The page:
How Destination Hotels turned its Scottsdale property around

(Pool at The Scottsdale Resort)

When Destination Hotels & Resorts, now part of Two Roads Hospitality, took over management of The Scottsdale (Ariz.) Resort at McCormick Ranch in 2014, it was with the intent of immediately renovating the 41-year-old property, formerly the Scottsdale Resort & Conference Center. Designed by Arizona architect Bennie Gonzales in hacienda style, the 326-room resort’s leisure facilities had never been modernized. Destination Hotels was charged with transforming the property into an authentic local experience for business and leisure travelers alike—with a budget of just $10 million. Patrick Connors, director of sales and marketing, Connors summarizes how this phoenix was reborn with limited capital-expenditure funding and a three-month window during which time the resort was closed.

Replacing what Connors describes as “a standard in-ground, backyard pool” was a major pain point of the resort’s rehab. Enclosed by four room blocks, a crane was bolted to the ground on one side of a building and lifted materials and equipment—including a backhoe, a dump truck, a Bobcat machine and dumpsters—over the edifice to replace the decades-old, rectangular pool with a freeform, zero-entry pool complete with water features, a bridge, eight cabanas, 16 poolside patio rooms and the addition of a second resort restaurant. Palm trees and bistro lights were also added to pool area, which was previously devoid of landscaping with the exception of eight fruit-bearing olive trees that were donated to a local commercial olive orchard. “Previously, the hotel was entirely focused on meetings and had no leisure business, which is a direction that we are taking property, so we needed to create a pool product that is attractive to the leisure segment,” Connors said. The new pool and its amenities were completed on schedule.

In its former life, The Scottsdale Resort was also hidden from street view, partly surrounded by a 10-foot concrete wall and 60-plus eucalyptus trees that required extensive watering. The property featured a small sign that Connors likened to a tombstone announcing the resort. A guard gate also prescreened arriving visitors. Both the wall and trees were removed and new, native desert landscaping, including 60 palm trees, were planted, as was a cactus garden with a bench dedicated to a Bosnian refugee who worked at the resort for 25 years. A new parking area also was created to serve motorcoaches and valets during private events. Four of the resort’s tennis courts were converted into outdoor meeting space, although Connors noted additional outdoor meeting space is in the works because the resort now has increased demand for social groups. The resort will welcome 50,000 groups annually, up from 34,000.

Unexpected obstacles arose in replacing the resort’s former bar with an open kitchen. After tearing out the bar, construction crews discovered the floor was made of 18 inches of concrete, only to then have to tunnel through three levels of the poured concrete building to lay ductwork. The pillars supporting the bar, as all of the pillars throughout the resort, couldn’t be removed either because they provided structural support. Nonetheless, the resort’s main restaurant, Kitchen Restaurant, now features an open kitchen. “The architects found these issues as they went along,” Connors said. “Creating an authentically local experience was the easy part, but structurally there were challenges.”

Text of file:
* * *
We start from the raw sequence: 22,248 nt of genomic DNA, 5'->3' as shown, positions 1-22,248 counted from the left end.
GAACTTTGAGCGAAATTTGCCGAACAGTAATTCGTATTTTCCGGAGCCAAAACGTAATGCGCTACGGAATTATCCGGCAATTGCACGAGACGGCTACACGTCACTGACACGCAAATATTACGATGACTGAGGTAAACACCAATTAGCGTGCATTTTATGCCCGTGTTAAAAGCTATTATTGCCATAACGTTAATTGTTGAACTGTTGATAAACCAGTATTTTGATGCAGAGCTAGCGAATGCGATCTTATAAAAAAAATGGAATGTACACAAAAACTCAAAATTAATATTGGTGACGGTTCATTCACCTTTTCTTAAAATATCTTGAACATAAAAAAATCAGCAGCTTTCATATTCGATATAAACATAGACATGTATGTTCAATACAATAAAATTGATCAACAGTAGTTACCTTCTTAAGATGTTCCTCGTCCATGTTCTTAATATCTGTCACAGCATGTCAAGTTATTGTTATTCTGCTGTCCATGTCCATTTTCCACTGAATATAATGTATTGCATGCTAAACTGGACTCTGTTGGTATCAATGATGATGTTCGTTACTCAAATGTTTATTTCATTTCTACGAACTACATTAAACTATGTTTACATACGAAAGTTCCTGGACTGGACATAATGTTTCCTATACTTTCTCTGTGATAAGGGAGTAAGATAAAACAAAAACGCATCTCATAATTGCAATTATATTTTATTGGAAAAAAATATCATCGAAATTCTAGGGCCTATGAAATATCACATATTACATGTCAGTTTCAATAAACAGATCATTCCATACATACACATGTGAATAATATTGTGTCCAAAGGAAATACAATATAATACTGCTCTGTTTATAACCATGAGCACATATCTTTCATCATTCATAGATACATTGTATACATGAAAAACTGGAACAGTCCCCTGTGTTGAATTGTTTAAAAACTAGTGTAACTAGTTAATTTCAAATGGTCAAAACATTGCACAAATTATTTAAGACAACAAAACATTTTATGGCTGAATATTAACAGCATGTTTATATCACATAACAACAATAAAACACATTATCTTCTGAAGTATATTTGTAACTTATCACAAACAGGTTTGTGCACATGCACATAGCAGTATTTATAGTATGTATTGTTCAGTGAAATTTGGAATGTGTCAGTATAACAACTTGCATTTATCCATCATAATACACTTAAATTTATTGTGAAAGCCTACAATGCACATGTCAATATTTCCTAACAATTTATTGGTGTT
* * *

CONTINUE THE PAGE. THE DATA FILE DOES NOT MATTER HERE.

Room renovations are a case study in ecofriendly and economically sound upcycle design. Like guestroom corridors, rooms were repainted, recarpeted and decorated with new artwork. But wood furnishings were completely refinished and headboards were reupholstered with velvet for a completely new look. Even the bedside lamps were repainted and capped with new lampshades. The marble surrounds in guest baths were cleaned and regrouted while the rest of the bathroom was rewallpapered to accentuate the marble. Seventy-six double-queen rooms were also converted to king rooms, bringing the total number of king rooms to 130. Similarly, the lobby furnishings were also upcycled with new upholstery, fresh paint, refinished wood tables and the addition of new accent pillows for a completely refreshed Southwestern style. A wall of lobby windows was also replaced with low-e French doors.

But according to Connors, the greatest challenge in taking The Scottsdale Resort forward was not the physical renovation program, but convincing the local community that the resort’s facilities are now available to them. During the three-month renovation period, the resort joined the Scottsdale CVB and local chamber of commerce for the first time in its history, locals were invited for hardhat tours and the Scottsdale mayor was invited to participate in the reopening’s ribbon-cutting ceremony. Since the resort reopened, resort executives have approached the four surrounding homeowners associations to offer VIP resort memberships that area residents can use for discounts on dining and spa treatments as well as pool access. Another of the resort’s outdoor spaces has also been turned into a community lawn with its own pedestrian entrance accessible to the four HOA communities so residents can make use of the space as if it were a public park. Wine-tasting and coffee events for locals are also in the works. “Bringing in locals who had never felt welcomed here was our greatest challenge and also our greatest opportunity,” Connors said.

More changes are still to come, including new outdoor furnishing, upgrades to the property’s 50 meeting rooms and 10,000-square-foot ballroom and perhaps what will be its most unique feature: “new” artwork that will come in the form of 30 original signed and numbered paintings by Native American artists that are currently being cataloged after they were found in a storage unit during renovations.